This allowed JPSS-1 to enter environmental evaluations at Ball’s Fisher Complex in Boulder, Colo., in April, which included acoustic, vibration and electromagnetic interference and compatibility testing and runs in the thermal vacuum chamber from July until the early fall of 2016. “Heading into the final series of environmental tests,” noted Jim Oschmann, vice president and general manager for Ball’s Civil Space business unit, “marks completion of the development and integration phase, on time and on schedule.”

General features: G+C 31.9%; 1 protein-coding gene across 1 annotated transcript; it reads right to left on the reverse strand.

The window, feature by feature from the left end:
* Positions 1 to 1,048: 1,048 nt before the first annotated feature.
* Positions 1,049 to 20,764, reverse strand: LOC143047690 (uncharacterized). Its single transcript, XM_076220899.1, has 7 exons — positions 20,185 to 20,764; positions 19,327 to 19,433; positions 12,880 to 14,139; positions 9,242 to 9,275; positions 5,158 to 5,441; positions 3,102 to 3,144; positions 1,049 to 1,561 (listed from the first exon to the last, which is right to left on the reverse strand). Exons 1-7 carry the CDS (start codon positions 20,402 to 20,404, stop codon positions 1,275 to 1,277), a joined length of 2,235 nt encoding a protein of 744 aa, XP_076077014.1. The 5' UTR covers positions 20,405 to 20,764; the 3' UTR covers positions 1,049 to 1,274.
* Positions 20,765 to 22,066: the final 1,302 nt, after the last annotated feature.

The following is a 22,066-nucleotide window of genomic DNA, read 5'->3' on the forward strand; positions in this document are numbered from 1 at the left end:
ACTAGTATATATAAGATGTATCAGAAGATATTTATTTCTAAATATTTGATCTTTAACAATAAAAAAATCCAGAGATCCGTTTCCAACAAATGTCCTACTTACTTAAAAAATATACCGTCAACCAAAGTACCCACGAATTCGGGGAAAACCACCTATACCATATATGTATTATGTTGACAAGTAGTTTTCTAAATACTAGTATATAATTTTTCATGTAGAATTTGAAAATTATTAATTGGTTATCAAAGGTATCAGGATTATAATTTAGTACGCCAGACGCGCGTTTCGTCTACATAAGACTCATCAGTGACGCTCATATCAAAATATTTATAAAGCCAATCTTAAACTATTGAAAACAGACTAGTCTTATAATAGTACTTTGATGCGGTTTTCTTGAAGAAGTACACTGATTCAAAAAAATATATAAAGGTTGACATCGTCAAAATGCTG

By this stage, the launch date had slipped until the fall of 2017 and JPSS-1 was delivered to Vandenberg Air Force Base on 31 August, with an expectation that it would fly no sooner than 10 November. Contributing to the delays was the spacecraft itself, which suffered an intermittent cable short within its ATMS instrument, necessitating its removal as part of a months-long troubleshooting campaign. JPSS-1 was removed from its shipping container and underwent extensive testing at the launch site, including fueling with hydrazine, pressurization of its on-board propulsion system and closeout of its thermal blankets. It was then trucked to SLC-2W for encapsulation in its payload fairing and installation atop the Delta II booster. On 6 November, ULA announced a four-day delay to 14 November, triggered by the need to replace a faulty battery aboard the booster.